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  5. "Nothing is easy."

"Nothing is easy."

Translation:कुछ आसान नहीं है।

September 7, 2018



Is कुछ नहीं आसान है grammatically incorrect?


It isn't incorrect but it isn't the most natural way of phrasing the sentence either. One can easily encounter a sentence like that in songs and poetry though.


I also answered with that sentence structure. I think listening to ghazals is giving me suboptimal ideas about grammar, lol.


कुछ भी आसान नहीं है। should be accepted too


I agree. In fact that sounds more natural


Shouldn't it be "sab kuch aasaan nahin hai?"

Isn't this "things are not easy"?


I think that your sentence should be translated to: ''Everything is not easy''.

That is a little bit different than ''nothing is easy''.


I agree. The Hindi sentence they have there seems to say "Everything is not easy", which is not the same as "nothing is easy". Unless this is an idiom?


I think it's actually the English that's idiomatic and confuses it. If you remove the negation, कुछ आसान है, there is an easy thing; नहीं है there isn't - ergo nothing is easy.

The phrase कुछ नहीं alone does mean 'nothing', but I suppose in Hindi, as in literally-taken English, using this order is saying that the absence of a thing is itself easy.

This probably arises because in English 'nothing' is a contraction of 'not one thing'; whereas कुछ नहीं is two words, and just plain negation, so as always नहीं comes just before the verb है।


I answer "Something is not easy"... shouldnt that be correct too?


Koshish karo asan hai


makes no sense with asaan in the middle kuch nahi are supposed to be together otherwise it is no easy not is - weird


It's confusing because of the different but similar constructions for "nothing" and "not anything", and the additional quirk of double negative in Hindi.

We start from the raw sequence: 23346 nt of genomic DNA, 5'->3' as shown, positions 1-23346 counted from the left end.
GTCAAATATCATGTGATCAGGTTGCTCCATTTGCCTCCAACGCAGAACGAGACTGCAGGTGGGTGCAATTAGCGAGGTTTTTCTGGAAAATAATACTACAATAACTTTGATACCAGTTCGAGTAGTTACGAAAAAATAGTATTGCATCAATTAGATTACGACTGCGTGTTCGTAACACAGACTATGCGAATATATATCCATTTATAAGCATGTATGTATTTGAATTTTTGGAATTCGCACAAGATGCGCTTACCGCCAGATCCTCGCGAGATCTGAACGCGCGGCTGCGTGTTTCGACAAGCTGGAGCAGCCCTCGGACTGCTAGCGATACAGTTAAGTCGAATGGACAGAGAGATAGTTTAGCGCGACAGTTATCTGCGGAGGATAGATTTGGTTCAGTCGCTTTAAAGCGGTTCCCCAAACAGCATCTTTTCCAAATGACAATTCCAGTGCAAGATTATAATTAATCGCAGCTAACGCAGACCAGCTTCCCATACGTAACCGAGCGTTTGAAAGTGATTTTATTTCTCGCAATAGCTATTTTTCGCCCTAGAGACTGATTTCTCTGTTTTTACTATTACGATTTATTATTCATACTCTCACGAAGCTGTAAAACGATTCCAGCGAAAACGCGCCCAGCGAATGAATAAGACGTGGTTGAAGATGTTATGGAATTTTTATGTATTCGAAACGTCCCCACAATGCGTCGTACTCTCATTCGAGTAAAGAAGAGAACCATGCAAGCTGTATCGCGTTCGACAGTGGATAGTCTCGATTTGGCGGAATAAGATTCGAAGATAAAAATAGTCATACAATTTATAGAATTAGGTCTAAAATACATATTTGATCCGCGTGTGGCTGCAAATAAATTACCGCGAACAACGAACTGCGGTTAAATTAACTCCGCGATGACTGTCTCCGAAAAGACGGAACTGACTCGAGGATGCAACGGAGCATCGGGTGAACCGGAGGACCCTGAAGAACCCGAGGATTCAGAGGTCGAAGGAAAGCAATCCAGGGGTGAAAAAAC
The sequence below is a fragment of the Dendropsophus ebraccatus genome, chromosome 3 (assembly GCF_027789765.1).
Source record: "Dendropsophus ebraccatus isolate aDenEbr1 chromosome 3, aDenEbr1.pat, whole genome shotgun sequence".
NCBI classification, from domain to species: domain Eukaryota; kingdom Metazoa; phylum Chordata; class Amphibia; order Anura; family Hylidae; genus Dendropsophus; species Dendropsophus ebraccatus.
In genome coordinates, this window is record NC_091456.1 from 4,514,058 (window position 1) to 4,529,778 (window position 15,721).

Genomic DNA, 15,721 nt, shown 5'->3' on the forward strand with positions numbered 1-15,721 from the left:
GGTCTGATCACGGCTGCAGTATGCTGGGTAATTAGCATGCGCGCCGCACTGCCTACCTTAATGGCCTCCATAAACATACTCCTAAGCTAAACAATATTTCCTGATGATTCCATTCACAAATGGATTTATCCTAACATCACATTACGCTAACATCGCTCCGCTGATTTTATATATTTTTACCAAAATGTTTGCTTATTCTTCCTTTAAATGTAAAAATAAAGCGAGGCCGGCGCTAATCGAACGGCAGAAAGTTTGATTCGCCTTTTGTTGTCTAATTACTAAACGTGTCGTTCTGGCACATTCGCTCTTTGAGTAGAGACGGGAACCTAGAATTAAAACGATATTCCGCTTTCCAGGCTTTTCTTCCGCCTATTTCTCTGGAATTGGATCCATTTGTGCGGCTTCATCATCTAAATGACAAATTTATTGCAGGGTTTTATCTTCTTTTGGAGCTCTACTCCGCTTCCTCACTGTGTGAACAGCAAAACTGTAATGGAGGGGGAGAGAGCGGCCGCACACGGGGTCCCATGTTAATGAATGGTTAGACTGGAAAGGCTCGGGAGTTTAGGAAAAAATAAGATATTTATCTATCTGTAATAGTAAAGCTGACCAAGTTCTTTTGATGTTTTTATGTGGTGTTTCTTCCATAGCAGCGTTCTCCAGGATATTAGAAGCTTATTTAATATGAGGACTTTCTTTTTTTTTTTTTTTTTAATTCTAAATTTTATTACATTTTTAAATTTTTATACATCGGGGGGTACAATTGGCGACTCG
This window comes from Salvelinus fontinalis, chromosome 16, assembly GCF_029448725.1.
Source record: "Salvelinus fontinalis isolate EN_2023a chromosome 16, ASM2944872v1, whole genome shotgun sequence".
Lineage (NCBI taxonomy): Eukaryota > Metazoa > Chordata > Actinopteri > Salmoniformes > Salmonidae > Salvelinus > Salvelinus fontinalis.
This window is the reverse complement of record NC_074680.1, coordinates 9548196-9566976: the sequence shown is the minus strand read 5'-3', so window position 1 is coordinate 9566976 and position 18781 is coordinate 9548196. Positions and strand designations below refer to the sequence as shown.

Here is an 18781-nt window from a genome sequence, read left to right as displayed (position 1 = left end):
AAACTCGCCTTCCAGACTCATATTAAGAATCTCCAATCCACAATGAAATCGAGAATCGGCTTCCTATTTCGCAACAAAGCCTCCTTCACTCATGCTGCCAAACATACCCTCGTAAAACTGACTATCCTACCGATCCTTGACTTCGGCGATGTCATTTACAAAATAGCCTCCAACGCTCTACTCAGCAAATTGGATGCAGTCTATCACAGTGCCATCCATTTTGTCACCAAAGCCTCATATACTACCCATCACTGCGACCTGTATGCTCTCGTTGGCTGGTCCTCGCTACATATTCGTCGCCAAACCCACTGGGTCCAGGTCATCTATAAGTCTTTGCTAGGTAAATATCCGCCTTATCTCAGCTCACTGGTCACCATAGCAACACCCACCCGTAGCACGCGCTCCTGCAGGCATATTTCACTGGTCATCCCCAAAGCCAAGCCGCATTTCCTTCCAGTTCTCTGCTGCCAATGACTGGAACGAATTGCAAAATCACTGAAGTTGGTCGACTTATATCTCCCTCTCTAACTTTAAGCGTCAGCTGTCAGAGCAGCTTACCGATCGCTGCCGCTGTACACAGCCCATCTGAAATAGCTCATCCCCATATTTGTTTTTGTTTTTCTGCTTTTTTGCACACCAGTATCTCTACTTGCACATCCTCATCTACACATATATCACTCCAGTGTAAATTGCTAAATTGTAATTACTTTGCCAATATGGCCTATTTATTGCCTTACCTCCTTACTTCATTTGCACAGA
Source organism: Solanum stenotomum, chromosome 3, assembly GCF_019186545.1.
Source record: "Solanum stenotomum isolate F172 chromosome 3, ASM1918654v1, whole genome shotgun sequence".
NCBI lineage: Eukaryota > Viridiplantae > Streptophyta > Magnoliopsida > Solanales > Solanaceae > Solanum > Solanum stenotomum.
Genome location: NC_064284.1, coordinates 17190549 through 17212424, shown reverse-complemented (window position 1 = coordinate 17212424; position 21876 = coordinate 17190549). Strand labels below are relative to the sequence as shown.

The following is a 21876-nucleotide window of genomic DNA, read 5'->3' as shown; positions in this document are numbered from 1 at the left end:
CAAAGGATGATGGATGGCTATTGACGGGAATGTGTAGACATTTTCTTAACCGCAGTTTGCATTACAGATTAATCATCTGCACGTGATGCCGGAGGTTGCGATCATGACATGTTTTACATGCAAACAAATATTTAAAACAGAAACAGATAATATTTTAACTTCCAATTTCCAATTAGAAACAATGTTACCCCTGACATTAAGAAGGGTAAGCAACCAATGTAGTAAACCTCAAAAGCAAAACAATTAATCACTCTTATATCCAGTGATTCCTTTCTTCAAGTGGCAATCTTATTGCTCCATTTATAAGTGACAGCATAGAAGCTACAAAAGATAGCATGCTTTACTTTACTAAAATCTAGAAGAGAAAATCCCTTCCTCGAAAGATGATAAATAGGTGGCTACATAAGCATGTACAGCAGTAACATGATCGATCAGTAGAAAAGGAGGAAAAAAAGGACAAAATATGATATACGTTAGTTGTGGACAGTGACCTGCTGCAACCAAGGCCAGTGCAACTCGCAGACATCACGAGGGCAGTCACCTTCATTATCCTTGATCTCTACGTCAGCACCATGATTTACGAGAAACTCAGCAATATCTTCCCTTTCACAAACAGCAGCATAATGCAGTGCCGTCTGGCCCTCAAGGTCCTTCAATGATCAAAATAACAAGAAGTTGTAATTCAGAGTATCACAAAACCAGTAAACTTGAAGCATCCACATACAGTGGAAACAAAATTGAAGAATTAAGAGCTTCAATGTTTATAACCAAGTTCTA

कुछ आसान नहीं है can be analysed as "anything - easy - not is" or as "not anything - easy - not is".


Yes, in less literal English we have 'Something is not easy', and 'Nothing is easy'. They are logical equivalents of course, but colloquially subtly different, at least in emphasis.

I'm curious if Hindi lacks the (subtle) distinction here, or if it's just achieved differently, with tone of voice or timing or something?

कुछ नहिं at least when not in more of a sentence does mean 'nothing'; so I wonder if it can be achieved by playing with the word order?


That's right; the difference is conveyed by emphasis (tonally or with additional words), pauses or altered syntax. Context greatly aids the discernment. Here are some examples where कुछ indicates "something", not "nothing":

कुछ तो आसान नहीं है। - Something is not easy. (तो makes the preceding word the topic of the sentence.)

कुछ --pause-- आसान नहीं है। Something isn't easy. (Imagine a suspicious tone.)

कुछ है जो आसान नहीं है। - There is something that isn't easy.

कुछ चीज़ें आसान नहीं हैं। - Some things are not easy. (Introducing a noun (here चीज़ें) so कुछ acts an adjective.)

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